Over the years, various versions of the “Comparison” have been fairly popular (i.e., 94,863 Page Views and 80,840 Attachments Downloaded. Although, given the number of personnel in the Defense Statutory Acquisition Workforce Contracting Career Field, 29,690 as of the 2nd quarter of 2015, those Lifetime Activity numbers may not be all that high, relatively speaking.
The April Fools’ Day Announcements for 2016
So, it can be done. However, this April Fools’ Day (2016) Defense Procurement and Acquisition Policy (DPAP) elected to issue two important pieces of procedures/guidance to the Defense Statutory Acquisition Workforce:
Guidance on Using Incentive and Other Contract Types (April 1, 1016).
Department of Defense Source Selection Procedures (SSP) (April 1, 1016).
Both documents have their warts. For instance, the Guidance incorrectly identifies one of the two statutory references for limitations on negotiation of price or fee. The good news is that thee one applicable to the DoD was identified correctly. Running the Spelling and Grammar checker one last time would not have been amiss.
Warts aside, the results of this Better Buying Power (BBP) are somewhat disappointing. The Specific Action in the USD(AT&L) memorandum “Implementation Directive for Better Buying Power 2.0 - Achieving Greater Efficiency and Productivity in Defense Spending” was, “Director, DP will provide a draft policy guidance document on the use of incentives in contracting to the BSIG for review by July 1, 2013. The starting point for this document will be the DoD and NASA Guide, “Incentive Training (sic) Guide,” originally published in 1969.”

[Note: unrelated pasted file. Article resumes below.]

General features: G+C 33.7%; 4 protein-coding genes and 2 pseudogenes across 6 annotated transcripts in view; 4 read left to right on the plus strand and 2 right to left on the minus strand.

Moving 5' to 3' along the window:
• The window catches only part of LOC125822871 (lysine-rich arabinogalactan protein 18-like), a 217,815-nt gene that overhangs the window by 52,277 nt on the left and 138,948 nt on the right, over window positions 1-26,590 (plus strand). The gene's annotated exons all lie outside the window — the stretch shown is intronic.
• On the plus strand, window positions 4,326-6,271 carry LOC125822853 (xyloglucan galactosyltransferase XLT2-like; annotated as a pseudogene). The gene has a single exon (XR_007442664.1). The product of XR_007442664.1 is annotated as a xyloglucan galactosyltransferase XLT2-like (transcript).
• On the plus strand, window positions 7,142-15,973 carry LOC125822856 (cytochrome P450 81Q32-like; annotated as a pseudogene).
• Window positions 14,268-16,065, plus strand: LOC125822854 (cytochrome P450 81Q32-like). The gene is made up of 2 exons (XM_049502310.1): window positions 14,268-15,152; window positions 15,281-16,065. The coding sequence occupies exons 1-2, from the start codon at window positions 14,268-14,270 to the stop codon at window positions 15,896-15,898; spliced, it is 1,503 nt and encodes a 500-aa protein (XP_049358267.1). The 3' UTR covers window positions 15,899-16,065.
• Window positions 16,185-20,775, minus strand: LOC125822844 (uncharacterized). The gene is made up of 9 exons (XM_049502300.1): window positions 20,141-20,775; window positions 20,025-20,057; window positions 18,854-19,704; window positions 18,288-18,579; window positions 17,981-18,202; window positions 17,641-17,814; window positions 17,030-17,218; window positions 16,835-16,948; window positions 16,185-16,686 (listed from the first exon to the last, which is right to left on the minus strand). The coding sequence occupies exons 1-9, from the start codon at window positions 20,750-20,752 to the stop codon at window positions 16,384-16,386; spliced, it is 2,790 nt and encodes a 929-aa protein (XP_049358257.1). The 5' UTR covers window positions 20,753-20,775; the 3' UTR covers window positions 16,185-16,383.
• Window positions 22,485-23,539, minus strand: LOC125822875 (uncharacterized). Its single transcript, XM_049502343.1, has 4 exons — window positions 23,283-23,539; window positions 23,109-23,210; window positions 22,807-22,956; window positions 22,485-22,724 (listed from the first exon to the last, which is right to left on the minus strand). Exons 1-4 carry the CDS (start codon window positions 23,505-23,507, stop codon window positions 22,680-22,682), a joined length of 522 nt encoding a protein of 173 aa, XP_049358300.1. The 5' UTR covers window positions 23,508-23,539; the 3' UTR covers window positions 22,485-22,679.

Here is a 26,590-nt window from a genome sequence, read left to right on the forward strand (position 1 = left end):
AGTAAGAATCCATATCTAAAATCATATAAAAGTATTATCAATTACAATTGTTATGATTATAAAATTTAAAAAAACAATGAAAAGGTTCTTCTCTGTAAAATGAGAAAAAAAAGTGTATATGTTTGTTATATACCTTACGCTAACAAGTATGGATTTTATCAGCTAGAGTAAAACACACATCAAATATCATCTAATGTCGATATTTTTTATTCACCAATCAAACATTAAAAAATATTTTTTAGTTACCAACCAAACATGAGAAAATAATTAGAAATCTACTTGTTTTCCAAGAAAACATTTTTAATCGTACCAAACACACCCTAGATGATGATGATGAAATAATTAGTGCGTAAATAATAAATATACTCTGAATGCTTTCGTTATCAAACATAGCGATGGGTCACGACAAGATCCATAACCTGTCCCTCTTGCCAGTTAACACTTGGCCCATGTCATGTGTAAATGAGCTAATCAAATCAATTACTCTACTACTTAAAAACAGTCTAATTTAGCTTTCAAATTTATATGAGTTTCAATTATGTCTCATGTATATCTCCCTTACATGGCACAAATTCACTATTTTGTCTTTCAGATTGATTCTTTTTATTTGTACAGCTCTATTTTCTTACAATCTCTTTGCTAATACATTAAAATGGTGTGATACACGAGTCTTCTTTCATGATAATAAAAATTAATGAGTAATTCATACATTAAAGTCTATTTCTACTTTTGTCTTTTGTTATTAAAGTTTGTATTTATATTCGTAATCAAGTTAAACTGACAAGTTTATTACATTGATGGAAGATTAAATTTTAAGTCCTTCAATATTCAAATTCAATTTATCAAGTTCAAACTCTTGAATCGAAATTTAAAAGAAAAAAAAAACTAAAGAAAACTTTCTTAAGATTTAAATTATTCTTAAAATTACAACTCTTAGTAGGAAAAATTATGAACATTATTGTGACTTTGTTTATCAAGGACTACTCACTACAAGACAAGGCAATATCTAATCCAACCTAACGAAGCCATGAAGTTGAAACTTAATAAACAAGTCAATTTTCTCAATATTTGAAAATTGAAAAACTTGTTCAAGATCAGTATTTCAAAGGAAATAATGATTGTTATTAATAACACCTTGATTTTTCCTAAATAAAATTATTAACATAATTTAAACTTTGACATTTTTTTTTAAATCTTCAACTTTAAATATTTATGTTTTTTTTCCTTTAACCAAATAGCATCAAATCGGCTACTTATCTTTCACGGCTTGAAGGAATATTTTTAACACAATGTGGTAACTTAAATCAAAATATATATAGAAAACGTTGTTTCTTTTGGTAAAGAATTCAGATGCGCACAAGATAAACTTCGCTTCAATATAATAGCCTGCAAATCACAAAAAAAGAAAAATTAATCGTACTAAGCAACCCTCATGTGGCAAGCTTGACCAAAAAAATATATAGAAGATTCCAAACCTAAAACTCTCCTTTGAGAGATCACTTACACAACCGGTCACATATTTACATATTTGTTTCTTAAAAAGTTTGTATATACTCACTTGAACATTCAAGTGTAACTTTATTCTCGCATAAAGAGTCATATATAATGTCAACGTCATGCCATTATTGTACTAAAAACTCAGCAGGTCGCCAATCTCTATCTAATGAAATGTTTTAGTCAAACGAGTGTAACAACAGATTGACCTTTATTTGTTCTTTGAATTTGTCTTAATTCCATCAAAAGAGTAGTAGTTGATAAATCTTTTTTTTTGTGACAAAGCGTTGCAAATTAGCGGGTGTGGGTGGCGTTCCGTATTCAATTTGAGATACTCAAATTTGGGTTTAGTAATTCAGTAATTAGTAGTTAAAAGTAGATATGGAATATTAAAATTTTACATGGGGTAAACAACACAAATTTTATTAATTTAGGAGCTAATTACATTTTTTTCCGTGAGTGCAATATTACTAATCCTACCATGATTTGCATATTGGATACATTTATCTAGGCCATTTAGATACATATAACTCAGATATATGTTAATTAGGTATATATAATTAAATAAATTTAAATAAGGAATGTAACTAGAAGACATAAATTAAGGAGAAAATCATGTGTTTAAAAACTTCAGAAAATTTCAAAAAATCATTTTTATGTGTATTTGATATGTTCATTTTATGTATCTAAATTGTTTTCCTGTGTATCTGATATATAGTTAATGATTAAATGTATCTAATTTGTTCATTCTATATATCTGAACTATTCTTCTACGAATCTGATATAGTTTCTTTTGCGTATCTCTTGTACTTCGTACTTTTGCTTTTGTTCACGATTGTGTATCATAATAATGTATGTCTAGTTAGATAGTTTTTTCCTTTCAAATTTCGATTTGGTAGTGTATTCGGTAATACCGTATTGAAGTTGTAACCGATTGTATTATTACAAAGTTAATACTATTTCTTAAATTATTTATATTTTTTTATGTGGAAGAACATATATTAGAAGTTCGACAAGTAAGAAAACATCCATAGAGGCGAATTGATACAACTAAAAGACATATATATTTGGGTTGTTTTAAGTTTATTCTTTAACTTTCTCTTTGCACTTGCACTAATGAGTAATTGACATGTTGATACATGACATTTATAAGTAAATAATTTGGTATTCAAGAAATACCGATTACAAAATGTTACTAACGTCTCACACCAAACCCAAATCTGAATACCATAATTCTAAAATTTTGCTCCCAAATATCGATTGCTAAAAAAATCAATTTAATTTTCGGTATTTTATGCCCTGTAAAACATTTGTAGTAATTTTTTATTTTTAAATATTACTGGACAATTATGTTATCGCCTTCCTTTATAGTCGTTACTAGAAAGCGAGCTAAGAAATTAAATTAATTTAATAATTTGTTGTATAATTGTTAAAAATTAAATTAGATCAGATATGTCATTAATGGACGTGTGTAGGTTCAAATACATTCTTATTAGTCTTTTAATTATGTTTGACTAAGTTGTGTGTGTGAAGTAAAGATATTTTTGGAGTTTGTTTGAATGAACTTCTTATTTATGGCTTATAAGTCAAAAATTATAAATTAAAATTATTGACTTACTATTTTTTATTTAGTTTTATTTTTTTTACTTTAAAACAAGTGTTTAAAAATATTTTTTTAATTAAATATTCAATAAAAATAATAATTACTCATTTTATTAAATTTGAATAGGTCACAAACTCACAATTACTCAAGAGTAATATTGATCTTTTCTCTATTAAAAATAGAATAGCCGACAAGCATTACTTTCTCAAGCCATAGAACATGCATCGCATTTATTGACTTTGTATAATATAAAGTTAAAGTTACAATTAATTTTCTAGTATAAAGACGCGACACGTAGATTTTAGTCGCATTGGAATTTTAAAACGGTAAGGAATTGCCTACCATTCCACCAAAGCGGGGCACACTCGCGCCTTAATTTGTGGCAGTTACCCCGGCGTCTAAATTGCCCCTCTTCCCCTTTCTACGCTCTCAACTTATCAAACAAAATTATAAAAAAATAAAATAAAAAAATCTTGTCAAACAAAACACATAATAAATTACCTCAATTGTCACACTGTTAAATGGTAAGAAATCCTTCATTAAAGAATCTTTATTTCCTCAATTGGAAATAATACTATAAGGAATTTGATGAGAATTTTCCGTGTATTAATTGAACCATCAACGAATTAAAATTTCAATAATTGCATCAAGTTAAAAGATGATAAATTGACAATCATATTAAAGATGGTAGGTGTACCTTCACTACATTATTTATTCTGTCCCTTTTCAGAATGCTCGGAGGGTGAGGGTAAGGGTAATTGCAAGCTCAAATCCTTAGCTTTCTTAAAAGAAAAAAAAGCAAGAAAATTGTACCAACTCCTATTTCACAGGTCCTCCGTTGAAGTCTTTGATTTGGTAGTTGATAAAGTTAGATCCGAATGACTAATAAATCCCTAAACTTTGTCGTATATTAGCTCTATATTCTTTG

For those of you unfamiliar with the Incentive Contracting Guide, it was the last of a number of such guides published in the 1960s. That particular version of the Guide was 252 pages. By comparison, the new Guidance is 41 pages. About 40 % of the Guidance is devoted to negotiation of fixed-price incentive (firm target) (FPIF) contracts in a sole-source environment a discussion of Reasonably Challenging but Achievable Target Cost (RCA), which go hand-in-hand. The coverage for Time and Materials/Labor Hour (T&M/LH) Contracts amounts to a paltry nine (9) lines. Ask yourself these two questions, “How many sole-source FPIF contracts does the Department award? If ‘T&M is the least preferable contract type,’ where should the emphasis have been placed?”
For those of you who need guidance on structuring multiple incentive contracts the DOD and NASA Guide: Incentive Contracting Guide 1969 may be a better bet than the new Guidance. The good news is that it is still available on the Defense Acquisition University’s Acquisition Community Connection. [For those who would like a direct link: https://acc.dau.mil/CommunityBrowser.aspx?id=189615.]